DescriptionIn today's world of business where organizational boundaries are blurry, intense competition dictates rapid change, and complex issues and relationships cut across departments, business units, and even companies, the old hierarchical command-and-control management approach is no longer sufficient. Distributed leadership approaches are necessary and no one individual can do it all.
In fact, an enterprise is more than just the traditional organization. Value today is often created not just within a company, but also across a network of companies. Being able to connect the various components and to work collaboratively within the network is essential to maintaining competitive advantage. Leaders today must be capable of identifying potential partners, initiating and maintaining relationships, resolving conflicts, and reconfiguring their relationships. Cross-Enterprise Leadership is a new model for success in today's world of complexity and ambiguity. Leaders who adopt this approach will be more comfortable dealing with ambiguity, uncertainty, complexity and time pressures, and with creating value through networks of relationships.
Small, domestic, entrepreneurial companies are, by their very nature, cross-enterprise focused. Entrepreneurs will tell you that they live in a world of uncertainty and ambiguity and that they constantly need to adjust on the fly. Equally, large multi-national companies like Wal-Mart, Nestle, or Coca-Cola are inherently complex and issues and relationships cut across functions, levels, geographies, and companies.
Cross-Enterprise Leadership goes beyond a functional perspective to understanding the complexity of business issues from all angles and how they can be integrated, how leaders can rely almost entirely on influence when they may be operating without power or authority, and how they can develop the capacity to make decisions and implement them in an environment filled with uncertainty and complexity.Most managers operate like the traditional orchestra-waiting to do their written part. But there is no tidy score for business today. CEL enables today's leaders to be more like a jazz band, improvising and building off of one another, creating music in real time and in relationship to one another.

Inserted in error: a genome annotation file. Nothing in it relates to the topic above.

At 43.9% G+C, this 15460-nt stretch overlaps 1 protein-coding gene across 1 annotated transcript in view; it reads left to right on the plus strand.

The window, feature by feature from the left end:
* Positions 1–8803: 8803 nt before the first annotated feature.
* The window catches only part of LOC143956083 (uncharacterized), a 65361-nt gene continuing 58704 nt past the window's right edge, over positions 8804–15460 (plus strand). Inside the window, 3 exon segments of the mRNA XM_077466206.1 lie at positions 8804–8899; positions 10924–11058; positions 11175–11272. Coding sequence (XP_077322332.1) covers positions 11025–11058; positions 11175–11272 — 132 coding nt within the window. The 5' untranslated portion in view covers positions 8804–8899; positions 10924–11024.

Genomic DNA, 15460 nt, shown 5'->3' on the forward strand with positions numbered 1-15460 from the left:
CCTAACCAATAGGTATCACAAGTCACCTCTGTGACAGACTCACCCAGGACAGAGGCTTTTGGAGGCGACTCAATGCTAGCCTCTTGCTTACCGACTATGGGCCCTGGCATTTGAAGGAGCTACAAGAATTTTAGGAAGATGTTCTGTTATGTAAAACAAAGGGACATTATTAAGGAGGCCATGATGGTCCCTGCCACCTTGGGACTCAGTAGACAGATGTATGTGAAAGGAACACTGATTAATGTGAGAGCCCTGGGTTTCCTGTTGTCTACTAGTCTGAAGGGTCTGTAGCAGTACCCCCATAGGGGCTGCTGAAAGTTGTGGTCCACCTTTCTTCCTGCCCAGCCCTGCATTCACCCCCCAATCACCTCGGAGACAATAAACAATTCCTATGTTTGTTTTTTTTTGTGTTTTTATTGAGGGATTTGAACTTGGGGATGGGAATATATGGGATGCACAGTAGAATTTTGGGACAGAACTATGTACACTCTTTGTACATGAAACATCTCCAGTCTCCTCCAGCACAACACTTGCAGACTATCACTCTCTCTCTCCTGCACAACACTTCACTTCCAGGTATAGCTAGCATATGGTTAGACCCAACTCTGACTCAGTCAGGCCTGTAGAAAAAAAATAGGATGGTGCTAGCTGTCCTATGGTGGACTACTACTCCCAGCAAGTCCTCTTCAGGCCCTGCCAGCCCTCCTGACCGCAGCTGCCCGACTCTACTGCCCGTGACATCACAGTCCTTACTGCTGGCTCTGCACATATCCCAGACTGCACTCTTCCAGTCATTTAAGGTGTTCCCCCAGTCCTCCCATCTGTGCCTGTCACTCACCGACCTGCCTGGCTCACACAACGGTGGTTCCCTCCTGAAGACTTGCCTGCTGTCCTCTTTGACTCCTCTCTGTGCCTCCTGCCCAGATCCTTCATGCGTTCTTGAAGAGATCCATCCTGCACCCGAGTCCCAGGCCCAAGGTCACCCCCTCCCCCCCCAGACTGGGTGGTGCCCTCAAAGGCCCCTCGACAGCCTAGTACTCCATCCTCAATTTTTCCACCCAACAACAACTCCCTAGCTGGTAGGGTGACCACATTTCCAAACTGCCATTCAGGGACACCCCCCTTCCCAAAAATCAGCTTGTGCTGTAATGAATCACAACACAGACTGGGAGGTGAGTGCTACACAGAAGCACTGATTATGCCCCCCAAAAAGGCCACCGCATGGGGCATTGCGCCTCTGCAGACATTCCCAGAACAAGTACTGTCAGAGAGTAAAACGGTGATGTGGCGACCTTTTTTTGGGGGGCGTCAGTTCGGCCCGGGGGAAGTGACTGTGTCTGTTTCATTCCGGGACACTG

Foreword: The Urgent Need for Cross-Enterprise Leadership (Dean Carol Stephenson, Richard Ivey School of Business).
Chapter 1: A New Approach for the 21st Century (Mary Crossan and Fernando Olivera).
Chapter 2: What Cross-Enterprise Leaders DO! (Jeffrey Gandz).
Chapter 3: The Cross-Enterprise Leader (Mary Crossan, Jeffrey Gandz and Gerard Seijts).
Chapter 4: Cross-Enterprise Leadership in Practice: An Interview with Turnaround Expert William Aziz (Gerard Seijts and Mary Crossan with Bill Aziz).
Chapter 5: Driving Growth through Entrepreneurship and Innovation (Simon C. Parker).
Chapter 6: Developing the Cross-Enterprise Leader (Mary Crossan, Jim Hatch and Gerard Seijts with Ashleigh Nimigan).
Chapter 7: Engaging the Chinese Market (Paul W. Beamish).
Chapter 8: Greed Is Never Good: Cross-Enterprise Leadership and the Social Responsibilities of Business (Jeffrey Gandz).
Chapter 9: Building Sustainable Value through Cross-Enterprise Leadership (Tima Bansal and Michael Wood).
Chapter 10: Leadership on Trial (Jeffrey Gandz, Mary Crossan, Gerard Seijts, Stephen Sapp and Mark Vandenbosch).
Conclusion: Cross-Enterprise Leadership: The Way Forward (Mary Crossan).